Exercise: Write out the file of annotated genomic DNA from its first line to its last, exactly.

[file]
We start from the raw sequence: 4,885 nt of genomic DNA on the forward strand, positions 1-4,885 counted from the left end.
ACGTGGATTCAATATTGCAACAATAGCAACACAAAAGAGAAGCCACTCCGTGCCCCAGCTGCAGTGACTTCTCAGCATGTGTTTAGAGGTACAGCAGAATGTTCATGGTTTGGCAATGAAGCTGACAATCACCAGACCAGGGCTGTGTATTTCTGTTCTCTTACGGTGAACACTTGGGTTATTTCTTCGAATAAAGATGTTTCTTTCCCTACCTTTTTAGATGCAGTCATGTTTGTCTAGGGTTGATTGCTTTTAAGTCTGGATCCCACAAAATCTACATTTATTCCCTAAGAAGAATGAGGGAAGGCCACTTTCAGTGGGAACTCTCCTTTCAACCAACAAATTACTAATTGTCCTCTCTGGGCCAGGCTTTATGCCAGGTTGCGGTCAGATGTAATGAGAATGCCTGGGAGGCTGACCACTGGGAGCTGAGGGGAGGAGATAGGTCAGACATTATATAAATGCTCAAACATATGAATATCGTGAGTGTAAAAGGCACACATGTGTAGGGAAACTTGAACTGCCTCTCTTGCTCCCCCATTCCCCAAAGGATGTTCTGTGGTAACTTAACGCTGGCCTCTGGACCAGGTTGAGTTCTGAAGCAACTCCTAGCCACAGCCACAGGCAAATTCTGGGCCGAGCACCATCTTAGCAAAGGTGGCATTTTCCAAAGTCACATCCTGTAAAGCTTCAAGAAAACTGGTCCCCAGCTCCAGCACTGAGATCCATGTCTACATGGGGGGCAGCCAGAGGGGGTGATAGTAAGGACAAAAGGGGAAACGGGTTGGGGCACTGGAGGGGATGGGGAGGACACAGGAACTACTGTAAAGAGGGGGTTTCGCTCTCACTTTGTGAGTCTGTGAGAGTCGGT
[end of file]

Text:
We start from the raw sequence: 4,885 nt of genomic DNA on the forward strand, positions 1-4,885 counted from the left end.
ACGTGGATTCAATATTGCAACAATAGCAACACAAAAGAGAAGCCACTCCGTGCCCCAGCTGCAGTGACTTCTCAGCATGTGTTTAGAGGTACAGCAGAATGTTCATGGTTTGGCAATGAAGCTGACAATCACCAGACCAGGGCTGTGTATTTCTGTTCTCTTACGGTGAACACTTGGGTTATTTCTTCGAATAAAGATGTTTCTTTCCCTACCTTTTTAGATGCAGTCATGTTTGTCTAGGGTTGATTGCTTTTAAGTCTGGATCCCACAAAATCTACATTTATTCCCTAAGAAGAATGAGGGAAGGCCACTTTCAGTGGGAACTCTCCTTTCAACCAACAAATTACTAATTGTCCTCTCTGGGCCAGGCTTTATGCCAGGTTGCGGTCAGATGTAATGAGAATGCCTGGGAGGCTGACCACTGGGAGCTGAGGGGAGGAGATAGGTCAGACATTATATAAATGCTCAAACATATGAATATCGTGAGTGTAAAAGGCACACATGTGTAGGGAAACTTGAACTGCCTCTCTTGCTCCCCCATTCCCCAAAGGATGTTCTGTGGTAACTTAACGCTGGCCTCTGGACCAGGTTGAGTTCTGAAGCAACTCCTAGCCACAGCCACAGGCAAATTCTGGGCCGAGCACCATCTTAGCAAAGGTGGCATTTTCCAAAGTCACATCCTGTAAAGCTTCAAGAAAACTGGTCCCCAGCTCCAGCACTGAGATCCATGTCTACATGGGGGGCAGCCAGAGGGGGTGATAGTAAGGACAAAAGGGGAAACGGGTTGGGGCACTGGAGGGGATGGGGAGGACACAGGAACTACTGTAAAGAGGGGGTTTCGCTCTCACTTTGTGAGTCTGTGAGAGTCGGT